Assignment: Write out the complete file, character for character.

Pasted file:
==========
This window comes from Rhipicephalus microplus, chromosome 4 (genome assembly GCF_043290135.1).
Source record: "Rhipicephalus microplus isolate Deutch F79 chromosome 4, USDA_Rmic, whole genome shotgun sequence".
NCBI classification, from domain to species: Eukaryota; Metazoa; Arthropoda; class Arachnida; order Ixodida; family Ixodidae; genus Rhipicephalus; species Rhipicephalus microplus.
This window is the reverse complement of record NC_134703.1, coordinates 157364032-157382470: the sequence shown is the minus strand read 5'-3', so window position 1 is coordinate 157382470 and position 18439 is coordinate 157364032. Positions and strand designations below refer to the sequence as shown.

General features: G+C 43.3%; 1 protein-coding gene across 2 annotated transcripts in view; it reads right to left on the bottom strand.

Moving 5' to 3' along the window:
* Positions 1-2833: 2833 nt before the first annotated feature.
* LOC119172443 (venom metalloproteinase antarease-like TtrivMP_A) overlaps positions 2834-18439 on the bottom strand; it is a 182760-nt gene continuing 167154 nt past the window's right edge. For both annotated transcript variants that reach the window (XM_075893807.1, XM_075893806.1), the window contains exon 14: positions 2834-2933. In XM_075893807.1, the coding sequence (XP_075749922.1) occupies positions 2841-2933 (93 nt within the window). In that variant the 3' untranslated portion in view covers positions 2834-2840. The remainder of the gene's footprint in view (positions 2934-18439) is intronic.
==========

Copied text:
This window comes from Rhipicephalus microplus, chromosome 4 (genome assembly GCF_043290135.1).
Source record: "Rhipicephalus microplus isolate Deutch F79 chromosome 4, USDA_Rmic, whole genome shotgun sequence".
NCBI classification, from domain to species: Eukaryota; Metazoa; Arthropoda; class Arachnida; order Ixodida; family Ixodidae; genus Rhipicephalus; species Rhipicephalus microplus.
This window is the reverse complement of record NC_134703.1, coordinates 157364032-157382470: the sequence shown is the minus strand read 5'-3', so window position 1 is coordinate 157382470 and position 18439 is coordinate 157364032. Positions and strand designations below refer to the sequence as shown.

General features: G+C 43.3%; 1 protein-coding gene across 2 annotated transcripts in view; it reads right to left on the bottom strand.

Moving 5' to 3' along the window:
* Positions 1-2833: 2833 nt before the first annotated feature.
* LOC119172443 (venom metalloproteinase antarease-like TtrivMP_A) overlaps positions 2834-18439 on the bottom strand; it is a 182760-nt gene continuing 167154 nt past the window's right edge. For both annotated transcript variants that reach the window (XM_075893807.1, XM_075893806.1), the window contains exon 14: positions 2834-2933. In XM_075893807.1, the coding sequence (XP_075749922.1) occupies positions 2841-2933 (93 nt within the window). In that variant the 3' untranslated portion in view covers positions 2834-2840. The remainder of the gene's footprint in view (positions 2934-18439) is intronic.